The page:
Bus Radio Inc., a Needham, Mass.-based provider of a national radio show for broadcast on school buses, has secured $10 million of an $18 million Series B round, according to a regulatory filing. Charles River Ventures is leading the deal, with Series A backer Sigma Partners also participating.

HyperQuality Inc., a Seattle-based provider of contact center quality assurance solutions, has raised $10 million in Series B funding. Ignition Partners led the deal, and was joined by return backers Miramar Venture Partners, Rustic Canyon and Divergent Ventures.

Mobile Content Networks Inc., a Mountain View, Calif.-based provider of mobile search solutions, has raised around $10 million in Series B funding. Meritage Funds led the deal, and was joined by, Netage Capital Partners, UniqueLab, Suneight, Intellect Capital Ventures and Angel Forum.

Clarabridge, a Reston, Va.-based maker of text-mining software, has raised $7.2 million in Series B funding. InterSouth Partners led the deal, and was joined by return backer Boulder Ventures. The company spun out of Claraview in January 2006.

Buyout Deals

The Carlyle Group has once been topped in its efforts to acquire Dallas-based roofing and building products company ElkCorp (NYSE: ELK). Building Materials Corp. of America has raised its bid from $42 to $43.50 per share, and said that JPMorgan has been added to a financing consortium that already included Deutsche Bank and Bear Stearns. Carlyle yesterday had raised its bid to $42 per share, which was its second increase. It had originally bid $38 per share.

Metalmark Capital has agreed to acquire the North American packaging operations of SCA (Nasdaq: SVCBY) for $400 million. The group has annual sales of approximately $430 million, and focuses on protective packaging, consumer packaging and temperature-assurance packaging solutions.

Candover has agreed to acquire Parques Reunidos from Advent International for around Euro 900 million. Parques Reunidos operates a total of 22 parks – including amusement parks, animal parks and water parks – in Spain, Italy, France, Belgium, Norway and Argentina.

J.W. Childs Associates has agreed to acquire Houston, Texas-based Mattress Holdings Corp. from Sun Capital Partners, according to a Moody’s report. The total deal is valued at $450 million (including repayment of existing debt), with a financing package that includes a $185 million senior-secured term loan and a $25 million senior-secured revolving credit facility.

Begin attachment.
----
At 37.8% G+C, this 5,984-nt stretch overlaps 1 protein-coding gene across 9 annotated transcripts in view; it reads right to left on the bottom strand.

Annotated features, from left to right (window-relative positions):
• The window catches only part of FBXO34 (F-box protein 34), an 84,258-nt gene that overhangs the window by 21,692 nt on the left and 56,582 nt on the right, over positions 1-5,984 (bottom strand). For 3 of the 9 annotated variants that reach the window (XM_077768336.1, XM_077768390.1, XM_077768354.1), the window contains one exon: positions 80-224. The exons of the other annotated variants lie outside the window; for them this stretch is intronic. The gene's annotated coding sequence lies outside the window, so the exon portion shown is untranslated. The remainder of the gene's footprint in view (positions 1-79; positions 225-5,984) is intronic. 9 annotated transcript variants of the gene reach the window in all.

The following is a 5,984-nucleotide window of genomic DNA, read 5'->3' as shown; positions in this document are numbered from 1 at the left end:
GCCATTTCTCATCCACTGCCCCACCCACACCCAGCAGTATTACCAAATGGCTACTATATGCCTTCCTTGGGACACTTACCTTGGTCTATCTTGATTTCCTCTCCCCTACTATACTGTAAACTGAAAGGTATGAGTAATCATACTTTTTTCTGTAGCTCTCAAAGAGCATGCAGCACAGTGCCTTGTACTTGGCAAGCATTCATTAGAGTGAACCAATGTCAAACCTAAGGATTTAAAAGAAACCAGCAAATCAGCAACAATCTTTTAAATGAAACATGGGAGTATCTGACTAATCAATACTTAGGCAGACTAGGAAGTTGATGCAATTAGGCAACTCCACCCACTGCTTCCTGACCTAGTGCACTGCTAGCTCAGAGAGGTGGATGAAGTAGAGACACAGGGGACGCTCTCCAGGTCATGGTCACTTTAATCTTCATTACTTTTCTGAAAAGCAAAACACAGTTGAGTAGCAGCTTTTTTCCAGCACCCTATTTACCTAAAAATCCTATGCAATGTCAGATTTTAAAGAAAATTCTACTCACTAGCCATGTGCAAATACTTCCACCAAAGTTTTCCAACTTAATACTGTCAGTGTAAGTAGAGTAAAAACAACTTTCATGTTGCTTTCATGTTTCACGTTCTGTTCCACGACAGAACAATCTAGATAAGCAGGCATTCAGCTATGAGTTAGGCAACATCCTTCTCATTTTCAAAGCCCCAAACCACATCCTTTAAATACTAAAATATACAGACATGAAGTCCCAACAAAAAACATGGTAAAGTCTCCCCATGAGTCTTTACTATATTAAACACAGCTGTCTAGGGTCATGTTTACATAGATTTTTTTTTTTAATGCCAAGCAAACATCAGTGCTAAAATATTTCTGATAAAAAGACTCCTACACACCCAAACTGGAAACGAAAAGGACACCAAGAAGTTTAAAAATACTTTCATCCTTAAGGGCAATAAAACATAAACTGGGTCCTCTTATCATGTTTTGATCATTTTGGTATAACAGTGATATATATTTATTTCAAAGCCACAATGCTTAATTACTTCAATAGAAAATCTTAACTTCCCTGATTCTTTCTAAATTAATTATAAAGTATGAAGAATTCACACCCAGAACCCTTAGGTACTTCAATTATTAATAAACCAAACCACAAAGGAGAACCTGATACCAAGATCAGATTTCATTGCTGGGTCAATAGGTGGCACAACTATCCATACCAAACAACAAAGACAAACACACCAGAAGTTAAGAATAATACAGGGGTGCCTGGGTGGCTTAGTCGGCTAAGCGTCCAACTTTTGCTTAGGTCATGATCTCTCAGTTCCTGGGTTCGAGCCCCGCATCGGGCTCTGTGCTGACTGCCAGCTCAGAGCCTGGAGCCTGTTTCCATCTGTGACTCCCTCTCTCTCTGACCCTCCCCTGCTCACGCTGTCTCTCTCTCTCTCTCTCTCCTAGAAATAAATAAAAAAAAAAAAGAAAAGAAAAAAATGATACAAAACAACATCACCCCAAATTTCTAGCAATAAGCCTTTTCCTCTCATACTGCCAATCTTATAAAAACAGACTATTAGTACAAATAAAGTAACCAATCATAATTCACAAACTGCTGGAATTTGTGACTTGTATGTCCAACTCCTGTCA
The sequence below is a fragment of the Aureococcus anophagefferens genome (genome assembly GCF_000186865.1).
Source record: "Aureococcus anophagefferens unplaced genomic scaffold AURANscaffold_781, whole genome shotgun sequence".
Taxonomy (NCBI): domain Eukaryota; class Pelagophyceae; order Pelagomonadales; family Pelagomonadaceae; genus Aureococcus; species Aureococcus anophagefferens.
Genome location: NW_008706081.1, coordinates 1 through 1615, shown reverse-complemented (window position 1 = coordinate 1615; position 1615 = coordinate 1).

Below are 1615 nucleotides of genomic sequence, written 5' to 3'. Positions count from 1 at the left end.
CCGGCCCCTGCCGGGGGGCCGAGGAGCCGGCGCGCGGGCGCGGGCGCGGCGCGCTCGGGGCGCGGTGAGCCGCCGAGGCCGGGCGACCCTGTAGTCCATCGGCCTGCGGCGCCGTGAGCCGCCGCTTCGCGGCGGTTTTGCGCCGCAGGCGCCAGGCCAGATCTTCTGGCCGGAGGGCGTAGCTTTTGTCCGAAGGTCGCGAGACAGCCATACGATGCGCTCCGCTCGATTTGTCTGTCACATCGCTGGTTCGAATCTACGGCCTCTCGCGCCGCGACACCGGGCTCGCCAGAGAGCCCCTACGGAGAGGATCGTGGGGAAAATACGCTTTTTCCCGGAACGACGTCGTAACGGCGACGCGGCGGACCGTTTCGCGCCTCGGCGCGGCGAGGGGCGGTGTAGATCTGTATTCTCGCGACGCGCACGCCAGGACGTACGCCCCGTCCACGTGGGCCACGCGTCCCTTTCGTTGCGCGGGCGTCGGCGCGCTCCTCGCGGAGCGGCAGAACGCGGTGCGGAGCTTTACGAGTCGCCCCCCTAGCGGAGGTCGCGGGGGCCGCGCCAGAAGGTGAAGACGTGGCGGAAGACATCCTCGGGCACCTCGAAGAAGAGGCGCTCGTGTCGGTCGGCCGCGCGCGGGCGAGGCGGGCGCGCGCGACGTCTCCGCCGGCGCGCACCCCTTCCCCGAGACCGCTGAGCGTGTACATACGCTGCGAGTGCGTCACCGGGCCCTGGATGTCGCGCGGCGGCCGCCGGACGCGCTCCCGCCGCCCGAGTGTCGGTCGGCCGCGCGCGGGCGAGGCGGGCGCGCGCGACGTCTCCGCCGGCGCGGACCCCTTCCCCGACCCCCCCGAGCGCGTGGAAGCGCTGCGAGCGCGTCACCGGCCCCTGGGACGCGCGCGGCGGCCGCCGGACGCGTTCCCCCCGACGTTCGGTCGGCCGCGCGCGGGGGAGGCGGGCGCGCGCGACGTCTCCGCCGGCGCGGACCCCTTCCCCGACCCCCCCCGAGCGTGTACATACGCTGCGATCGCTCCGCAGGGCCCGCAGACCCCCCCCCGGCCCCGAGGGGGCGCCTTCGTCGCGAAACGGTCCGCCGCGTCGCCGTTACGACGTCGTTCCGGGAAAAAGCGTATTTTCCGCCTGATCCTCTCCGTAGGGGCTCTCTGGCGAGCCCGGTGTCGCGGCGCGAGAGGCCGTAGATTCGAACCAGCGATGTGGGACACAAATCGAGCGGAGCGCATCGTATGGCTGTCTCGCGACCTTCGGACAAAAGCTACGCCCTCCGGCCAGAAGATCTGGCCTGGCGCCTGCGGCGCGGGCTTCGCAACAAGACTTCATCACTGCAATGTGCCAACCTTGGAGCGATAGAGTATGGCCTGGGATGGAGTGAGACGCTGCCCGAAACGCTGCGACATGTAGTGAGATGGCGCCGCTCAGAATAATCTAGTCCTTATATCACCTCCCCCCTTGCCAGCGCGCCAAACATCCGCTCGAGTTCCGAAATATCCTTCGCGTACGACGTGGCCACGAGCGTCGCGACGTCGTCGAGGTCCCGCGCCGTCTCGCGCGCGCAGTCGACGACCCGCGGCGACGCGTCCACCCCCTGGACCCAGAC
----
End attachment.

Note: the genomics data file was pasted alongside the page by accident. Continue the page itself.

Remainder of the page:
Weston Presidio has agreed to acquire Evenflo Inc. from Harvest Partners, according to an FTC clearance. Evenflo is a Vandalia, Ohio-based maker of baby products like carseats, strollers and highchairs. LBO Wire reports that Credit Suisse is syndicating a $205 million financing package for the deal.

GF Capital has acquired Trade Service Company LLC, a San Diego–based database provider of product and pricing solutions to subscribers in the electrical, plumbing/HVAC, automotive and office product markets. The deal was financed via a $55 million one-stop financing package from Golub Capital.

Lone Star Funds has completed its sale of restaurant chain Shoney’s to Royal Capital for an undisclosed amount. Lone Star had agreed to sell Shoney’s last year to Centrum Properties, but the deal later fell through and got mired in litigation.

Time Inc. on Monday received multiple second-round bids for the 18 titles it put on the block last year, according to The NY Post. Suitors include Bonnier Publications, Quadrangle Group, Boston Ventures, Intermedia Advisors and Active Media/Windpoint Partners. Elevation Partners also might be in the mix.

PE-Backed IPOs

Neutral Tandem Inc., a Chicago-based provider of tandem interconnection services to competitive carriers, has filed for a $75 million IPO. It plans to trade on the Nasdaq under ticker symbol TNDM, with Morgan Stanley and CIBC World Markets serving as co-lead underwriters. It has raised around $29 million in VC funding from firms like DCM-Doll Capital Management, New Enterprise Associates, Mesirow Capital Partners, Montagu Newhall Associates and Wasatch Venture Fund.

Accuray Inc., a Sunnyvale, Calif.-based developer of a robotic radio-surgery system, has set its proposed IPO terms to 13.33 million common shares being offered at between $14 and $16 per share. It plans to trade on the Nasdaq under ticker symbol ARAY, with JPMorgan and UBS serving as co-lead underwriters. Shareholders include BVI International Investment and Maubeni Corp.